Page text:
Bankruptcy - Where Discharge is a Good Thing!


I have to admit, I stole my title for this blog from a T-Shirt that I saw at last year’s convention for the National Association of Consumer Bankruptcy Attorneys (NACBA). The bankruptcy discharge is a good thing and in fact is the reason you file for bankruptcy. Whether you are filing a chapter 7 bankruptcy or a chapter 13 bankruptcy the end result of your case is the bankruptcy court entering a discharge order. The discharge order eliminates your debts. While the discharge order is sent by the bankruptcy court to all of your creditors, the discharge impacts certain debts differently.

Unsecured Debts

Unsecured debts are any debt that do not have collateral attached to it. Typical unsecured debts are credit cards, medical bills, judgments, pay day loans, etc. In a chapter 7 bankruptcy typically all of your unsecured debts are discharged or eliminated. There are a few exceptions:

Taxes: Most taxes are not discharged. However, if the taxes are at least three years old and you filed a return the year they were due, you may be able to discharge income taxes.

Student Loans: Student loans are typically not discharged in any type of bankruptcy. If you have sustained a disability that makes it impossible for you to earn a living, you may get a discharge of your student loan or maybe just a partial discharge. Student loans are very difficult to eliminate in bankruptcy.

Debts Incurred Through Fraud: Taxes and student loans are the most common unsecured debts that are not discharged through the bankruptcy case. However, certain debts that are found to be incurred through fraud can be deemed non-dischargeable by the bankruptcy court. This requires the creditor to seek a determination through the bankruptcy court that these items are non-dischargeable.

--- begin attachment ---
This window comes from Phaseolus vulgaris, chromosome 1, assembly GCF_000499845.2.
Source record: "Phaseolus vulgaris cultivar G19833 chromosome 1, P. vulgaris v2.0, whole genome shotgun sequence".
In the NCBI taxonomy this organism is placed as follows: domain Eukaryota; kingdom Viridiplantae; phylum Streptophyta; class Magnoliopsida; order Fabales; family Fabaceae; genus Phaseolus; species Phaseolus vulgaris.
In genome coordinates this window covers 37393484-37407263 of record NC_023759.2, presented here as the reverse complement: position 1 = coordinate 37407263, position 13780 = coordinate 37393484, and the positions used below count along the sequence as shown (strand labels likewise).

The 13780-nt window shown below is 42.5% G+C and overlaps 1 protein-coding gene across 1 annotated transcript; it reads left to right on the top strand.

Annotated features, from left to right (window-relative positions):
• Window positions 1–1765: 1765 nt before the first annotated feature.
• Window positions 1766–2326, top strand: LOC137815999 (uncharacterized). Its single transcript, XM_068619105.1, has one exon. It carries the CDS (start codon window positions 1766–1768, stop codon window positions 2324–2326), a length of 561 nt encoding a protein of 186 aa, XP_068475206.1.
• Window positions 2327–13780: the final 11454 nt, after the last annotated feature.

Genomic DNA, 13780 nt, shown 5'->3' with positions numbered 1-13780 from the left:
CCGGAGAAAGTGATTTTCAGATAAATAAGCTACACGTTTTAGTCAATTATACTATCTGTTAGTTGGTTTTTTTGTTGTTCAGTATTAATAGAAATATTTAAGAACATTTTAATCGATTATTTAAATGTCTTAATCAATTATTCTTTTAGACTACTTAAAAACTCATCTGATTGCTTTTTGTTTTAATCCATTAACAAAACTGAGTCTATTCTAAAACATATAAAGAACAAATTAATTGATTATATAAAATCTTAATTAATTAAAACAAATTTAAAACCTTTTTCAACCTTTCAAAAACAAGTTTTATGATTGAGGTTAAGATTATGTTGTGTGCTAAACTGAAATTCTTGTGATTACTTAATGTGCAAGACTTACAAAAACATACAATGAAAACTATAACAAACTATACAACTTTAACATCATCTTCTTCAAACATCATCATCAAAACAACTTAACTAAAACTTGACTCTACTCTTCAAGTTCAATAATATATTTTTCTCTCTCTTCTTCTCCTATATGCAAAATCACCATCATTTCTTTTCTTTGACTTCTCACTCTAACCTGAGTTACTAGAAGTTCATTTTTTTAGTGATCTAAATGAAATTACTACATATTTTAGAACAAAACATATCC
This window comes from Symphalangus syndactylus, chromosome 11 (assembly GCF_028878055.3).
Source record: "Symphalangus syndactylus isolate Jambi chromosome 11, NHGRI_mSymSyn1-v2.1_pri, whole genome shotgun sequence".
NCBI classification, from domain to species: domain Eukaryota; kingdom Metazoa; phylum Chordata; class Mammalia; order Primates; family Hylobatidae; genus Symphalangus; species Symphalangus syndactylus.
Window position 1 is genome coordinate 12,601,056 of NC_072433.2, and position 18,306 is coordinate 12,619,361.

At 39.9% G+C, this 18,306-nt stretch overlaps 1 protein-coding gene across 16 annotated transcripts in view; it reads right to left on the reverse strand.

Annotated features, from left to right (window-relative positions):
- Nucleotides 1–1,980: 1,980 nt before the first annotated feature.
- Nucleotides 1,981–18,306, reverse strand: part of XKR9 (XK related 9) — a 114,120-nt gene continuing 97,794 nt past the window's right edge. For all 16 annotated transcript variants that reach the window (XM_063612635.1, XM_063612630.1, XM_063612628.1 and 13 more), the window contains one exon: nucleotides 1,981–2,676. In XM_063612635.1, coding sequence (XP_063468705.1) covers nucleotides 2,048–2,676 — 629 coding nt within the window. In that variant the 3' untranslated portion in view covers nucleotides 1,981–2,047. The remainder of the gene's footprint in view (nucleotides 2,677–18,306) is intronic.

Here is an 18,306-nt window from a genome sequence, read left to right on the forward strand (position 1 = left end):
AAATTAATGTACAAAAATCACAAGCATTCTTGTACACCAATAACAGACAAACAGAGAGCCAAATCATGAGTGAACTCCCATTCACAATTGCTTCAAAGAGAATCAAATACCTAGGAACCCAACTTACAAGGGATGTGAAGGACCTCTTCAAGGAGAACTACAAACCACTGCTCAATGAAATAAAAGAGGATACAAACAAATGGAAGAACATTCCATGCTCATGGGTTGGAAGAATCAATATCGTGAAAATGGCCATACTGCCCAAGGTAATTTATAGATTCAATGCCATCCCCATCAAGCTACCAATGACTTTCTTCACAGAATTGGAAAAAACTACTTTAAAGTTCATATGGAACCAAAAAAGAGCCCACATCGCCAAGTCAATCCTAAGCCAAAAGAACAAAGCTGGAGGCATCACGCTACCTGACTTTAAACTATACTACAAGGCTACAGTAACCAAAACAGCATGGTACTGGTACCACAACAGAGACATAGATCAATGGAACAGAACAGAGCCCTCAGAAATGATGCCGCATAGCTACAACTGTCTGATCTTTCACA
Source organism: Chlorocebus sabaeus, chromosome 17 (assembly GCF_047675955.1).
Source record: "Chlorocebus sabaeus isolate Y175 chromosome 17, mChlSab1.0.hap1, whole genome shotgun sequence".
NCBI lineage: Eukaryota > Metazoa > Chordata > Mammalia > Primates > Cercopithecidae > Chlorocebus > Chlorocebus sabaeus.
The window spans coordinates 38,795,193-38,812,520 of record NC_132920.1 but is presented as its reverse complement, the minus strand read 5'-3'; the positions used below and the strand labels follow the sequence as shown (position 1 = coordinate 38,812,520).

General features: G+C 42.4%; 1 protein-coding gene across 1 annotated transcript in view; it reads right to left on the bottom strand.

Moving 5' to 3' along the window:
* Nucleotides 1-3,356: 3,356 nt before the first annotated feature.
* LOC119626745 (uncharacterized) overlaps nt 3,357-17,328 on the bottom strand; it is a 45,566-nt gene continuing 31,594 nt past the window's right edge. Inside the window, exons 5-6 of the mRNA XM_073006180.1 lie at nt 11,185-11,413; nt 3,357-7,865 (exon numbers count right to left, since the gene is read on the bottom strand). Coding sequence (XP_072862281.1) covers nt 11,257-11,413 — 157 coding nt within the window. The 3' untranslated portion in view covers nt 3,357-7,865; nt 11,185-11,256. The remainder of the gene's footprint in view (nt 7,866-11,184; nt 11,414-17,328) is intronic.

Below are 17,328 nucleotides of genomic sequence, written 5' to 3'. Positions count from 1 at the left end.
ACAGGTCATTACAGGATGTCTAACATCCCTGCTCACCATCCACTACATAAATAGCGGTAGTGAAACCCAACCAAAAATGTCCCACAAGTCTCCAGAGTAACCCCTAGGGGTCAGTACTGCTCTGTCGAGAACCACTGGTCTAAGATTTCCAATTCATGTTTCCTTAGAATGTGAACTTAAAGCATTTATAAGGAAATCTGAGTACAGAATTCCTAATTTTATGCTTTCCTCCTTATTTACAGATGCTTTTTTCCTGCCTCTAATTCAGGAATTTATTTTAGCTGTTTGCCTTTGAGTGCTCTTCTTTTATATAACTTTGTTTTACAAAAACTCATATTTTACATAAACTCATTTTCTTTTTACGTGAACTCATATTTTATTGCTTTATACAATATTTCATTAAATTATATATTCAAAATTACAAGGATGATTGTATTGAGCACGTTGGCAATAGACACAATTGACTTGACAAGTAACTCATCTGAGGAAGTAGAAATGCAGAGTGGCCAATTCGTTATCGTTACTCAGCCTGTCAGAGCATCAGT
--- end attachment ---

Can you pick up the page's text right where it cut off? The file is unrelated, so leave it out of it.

Secured Debts

For the most part, the discharge does not impact secured creditors. A secured creditor will maintain its lien on the property securing the debt even though a discharge has been entered. For instance, the debt on a car loan is not discharged through the bankruptcy and if you want to keep the car after bankruptcy you will be required to make the payment. The same is true with house payments.

The discharge is the goal of the bankruptcy and its ability to eliminate your debts is the reason that you were willing to take the hit on your credit to file bankruptcy. Because of this, if you have filed for bankruptcy, received a discharge, and now are having creditors call you, you need to speak with an attorney to enforce the discharge order. The bankruptcy court will sanction the creditor and even have them pay your attorneys fees.

Arizona bankruptcy attorney John Skiba offers a free bankruptcy consultation. He can be reached at (480) 464-1111.

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DISCLAIMER: Because of the generality of this update, the information provided herein may not be applicable in all situations and should not be acted upon without specific legal advice based on particular situations.

© John Skiba, Arizona Consumer Law Group, PLC | Attorney Advertising

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